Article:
Being antisocial as we are, me and Lou’s names featured pretty prominently in the rumors. Especially mine. I’m shady, after all. 

I even got asked straight to my face at one point if I was the one who did it. Well, it was pretty easy to deny.

I know he was just asking because I’m shady.

There’s no proof.

And as long as there’s no proof, we’re safe.

It’s definitely not impossible that we get caught for this in the future. But after a completely safe day one, our chances of getting away with it have basically gone up 1000%.

With another interrogation-less day of school behind us, me and Lou got off the bus at our stop like usual.

Once the bus disappeared as it turned a corner, Lou looked me in the eyes and at long last spoke a second sentence to me.

With the glint of determination in her eyes: “I’m ready.”


“You know, it sucks how I’m so tired right now that even coffee won’t help.”

“You’re way too addicted to that stuff, Rocco… Just be like me, and wake up with pure genki girl spirit!”

“Only genki girls can wake up that way though.”

“Then just become a genki girl. Easy peasy!”

“I feel like I’d have to leave my entire sense of identity behind to accomplish that...”

“Fine, if you don’t want to become a genki girl, just become a manic pixie dream girl instead!”

Me and Lou were having our usual sort of banter as we scaled ‘The Butte’. Lou seemed to be her chipper old self, for the most part, and it didn’t seem to be put on.

I don’t know how long it’ll last though. Probably not very.

It wasn’t long before the two of us stood atop the butte together.

At our fronts, we gazed down upon Charlais. The quiet town I’ve called home for all my life, and that Lou’s known since seventh grade. To our backs— the sunset. It’s that time in very-late autumn when the sun sets basically as soon as you get back from school. I’d say we don’t have long before it gets proper dark.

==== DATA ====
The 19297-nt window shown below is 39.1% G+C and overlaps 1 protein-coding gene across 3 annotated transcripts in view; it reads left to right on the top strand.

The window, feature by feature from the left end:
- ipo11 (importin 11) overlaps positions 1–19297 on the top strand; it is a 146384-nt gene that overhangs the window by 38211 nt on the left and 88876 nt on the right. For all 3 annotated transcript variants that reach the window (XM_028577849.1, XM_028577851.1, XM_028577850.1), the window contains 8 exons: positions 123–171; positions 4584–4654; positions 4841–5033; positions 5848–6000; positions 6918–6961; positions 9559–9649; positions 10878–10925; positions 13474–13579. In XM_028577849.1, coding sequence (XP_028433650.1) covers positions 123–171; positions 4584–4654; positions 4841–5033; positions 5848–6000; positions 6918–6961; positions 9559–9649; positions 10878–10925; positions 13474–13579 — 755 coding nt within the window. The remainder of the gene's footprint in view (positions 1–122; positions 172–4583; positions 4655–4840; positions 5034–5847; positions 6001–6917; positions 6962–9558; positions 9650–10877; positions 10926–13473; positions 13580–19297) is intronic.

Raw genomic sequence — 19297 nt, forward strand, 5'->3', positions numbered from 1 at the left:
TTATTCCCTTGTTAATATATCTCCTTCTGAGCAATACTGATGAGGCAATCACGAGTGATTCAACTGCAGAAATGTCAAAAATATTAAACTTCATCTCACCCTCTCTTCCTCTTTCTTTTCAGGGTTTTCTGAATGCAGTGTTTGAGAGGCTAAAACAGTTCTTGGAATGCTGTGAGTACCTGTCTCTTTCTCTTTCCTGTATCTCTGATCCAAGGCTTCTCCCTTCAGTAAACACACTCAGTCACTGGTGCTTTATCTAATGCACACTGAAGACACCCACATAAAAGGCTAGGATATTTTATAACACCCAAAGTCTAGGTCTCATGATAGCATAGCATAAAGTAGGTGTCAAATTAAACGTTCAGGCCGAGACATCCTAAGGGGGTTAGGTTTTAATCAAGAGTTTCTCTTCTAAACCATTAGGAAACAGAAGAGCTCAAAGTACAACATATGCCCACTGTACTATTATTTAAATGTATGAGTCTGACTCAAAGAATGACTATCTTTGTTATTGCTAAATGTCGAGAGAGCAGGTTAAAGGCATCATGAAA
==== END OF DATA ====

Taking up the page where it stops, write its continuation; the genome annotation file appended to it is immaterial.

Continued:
And, at our left side, way off in the distance—

A dust devil, faint and slim, looking as if it would completely dissipate any second.

Lou clasped my hand. “Could I have a good luck kiss on the cheek?” she asked playfully.

There was no way I wasn’t obliging. I kissed her on the cheek briefly, which caused her to smile and even softly giggle. Then, we sat down together.

"This'll probably be a long story," Lou said. "Lke, really long. But I hope you understand... I just want you to understand why I am the way I am."

"It's fine if it's long. I don't mind."

Our legs over the edge of the butte—

Lou’s legs motionless—

My legs swaying not an inch—

With no gap between us, not even enough for a gnat to squeeze through; just our shoulders and waist and sides and hips right against each others’, exchanging warmth…

I hoped my touch had the same effect my Mom’s sleeping face had on my younger self.

Lou began.

“Have you ever fallen into the toilet of an outhouse?”

It felt like one of her usual joke beginnings to a story.

Her tone indicated that it was probably not a joke.

“...You have?” I asked.

“Yuparoo!” She winked. “Five points for guessing correctly!”

Then, her tone got serious again, and she continued. “It’s really not so pleasant of an experience. Not at all. Although it’s more so why I fell down there that’s the issue. To be specific…

I was pushed down there.